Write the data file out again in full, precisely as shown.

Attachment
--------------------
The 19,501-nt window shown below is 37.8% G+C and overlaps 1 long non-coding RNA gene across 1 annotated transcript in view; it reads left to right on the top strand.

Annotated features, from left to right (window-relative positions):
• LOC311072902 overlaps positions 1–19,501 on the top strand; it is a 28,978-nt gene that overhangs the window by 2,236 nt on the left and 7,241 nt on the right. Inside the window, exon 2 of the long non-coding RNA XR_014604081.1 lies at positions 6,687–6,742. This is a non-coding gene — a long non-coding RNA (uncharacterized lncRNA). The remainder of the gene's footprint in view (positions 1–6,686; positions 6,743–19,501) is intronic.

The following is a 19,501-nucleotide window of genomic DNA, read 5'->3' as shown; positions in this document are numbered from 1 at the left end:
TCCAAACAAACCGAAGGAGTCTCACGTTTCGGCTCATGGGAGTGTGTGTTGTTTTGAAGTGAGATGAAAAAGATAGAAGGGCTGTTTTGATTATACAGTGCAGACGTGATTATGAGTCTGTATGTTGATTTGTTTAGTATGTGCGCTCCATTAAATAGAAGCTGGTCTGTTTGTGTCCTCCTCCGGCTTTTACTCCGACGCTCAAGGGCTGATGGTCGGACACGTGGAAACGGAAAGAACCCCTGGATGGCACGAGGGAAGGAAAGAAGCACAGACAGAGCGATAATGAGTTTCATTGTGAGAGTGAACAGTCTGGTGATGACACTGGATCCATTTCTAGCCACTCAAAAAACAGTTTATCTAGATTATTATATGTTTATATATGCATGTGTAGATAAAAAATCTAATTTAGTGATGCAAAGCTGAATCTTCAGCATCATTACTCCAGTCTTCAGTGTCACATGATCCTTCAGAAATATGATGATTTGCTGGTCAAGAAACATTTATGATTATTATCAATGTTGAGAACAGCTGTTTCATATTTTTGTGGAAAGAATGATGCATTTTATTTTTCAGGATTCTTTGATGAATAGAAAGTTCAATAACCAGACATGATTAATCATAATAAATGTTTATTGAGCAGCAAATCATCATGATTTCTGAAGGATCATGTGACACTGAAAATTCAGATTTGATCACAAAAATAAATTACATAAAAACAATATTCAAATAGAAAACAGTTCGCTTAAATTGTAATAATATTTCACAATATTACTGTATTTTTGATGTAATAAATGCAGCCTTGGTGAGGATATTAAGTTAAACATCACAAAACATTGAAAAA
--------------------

The 19,501-nt window shown below is 37.8% G+C and overlaps 1 long non-coding RNA gene across 1 annotated transcript in view; it reads left to right on the top strand.

Annotated features, from left to right (window-relative positions):
• LOC311072902 overlaps positions 1–19,501 on the top strand; it is a 28,978-nt gene that overhangs the window by 2,236 nt on the left and 7,241 nt on the right. Inside the window, exon 2 of the long non-coding RNA XR_014604081.1 lies at positions 6,687–6,742. This is a non-coding gene — a long non-coding RNA (uncharacterized lncRNA). The remainder of the gene's footprint in view (positions 1–6,686; positions 6,743–19,501) is intronic.

The following is a 19,501-nucleotide window of genomic DNA, read 5'->3' as shown; positions in this document are numbered from 1 at the left end:
TCCAAACAAACCGAAGGAGTCTCACGTTTCGGCTCATGGGAGTGTGTGTTGTTTTGAAGTGAGATGAAAAAGATAGAAGGGCTGTTTTGATTATACAGTGCAGACGTGATTATGAGTCTGTATGTTGATTTGTTTAGTATGTGCGCTCCATTAAATAGAAGCTGGTCTGTTTGTGTCCTCCTCCGGCTTTTACTCCGACGCTCAAGGGCTGATGGTCGGACACGTGGAAACGGAAAGAACCCCTGGATGGCACGAGGGAAGGAAAGAAGCACAGACAGAGCGATAATGAGTTTCATTGTGAGAGTGAACAGTCTGGTGATGACACTGGATCCATTTCTAGCCACTCAAAAAACAGTTTATCTAGATTATTATATGTTTATATATGCATGTGTAGATAAAAAATCTAATTTAGTGATGCAAAGCTGAATCTTCAGCATCATTACTCCAGTCTTCAGTGTCACATGATCCTTCAGAAATATGATGATTTGCTGGTCAAGAAACATTTATGATTATTATCAATGTTGAGAACAGCTGTTTCATATTTTTGTGGAAAGAATGATGCATTTTATTTTTCAGGATTCTTTGATGAATAGAAAGTTCAATAACCAGACATGATTAATCATAATAAATGTTTATTGAGCAGCAAATCATCATGATTTCTGAAGGATCATGTGACACTGAAAATTCAGATTTGATCACAAAAATAAATTACATAAAAACAATATTCAAATAGAAAACAGTTCGCTTAAATTGTAATAATATTTCACAATATTACTGTATTTTTGATGTAATAAATGCAGCCTTGGTGAGGATATTAAGTTAAACATCACAAAACATTGAAAAA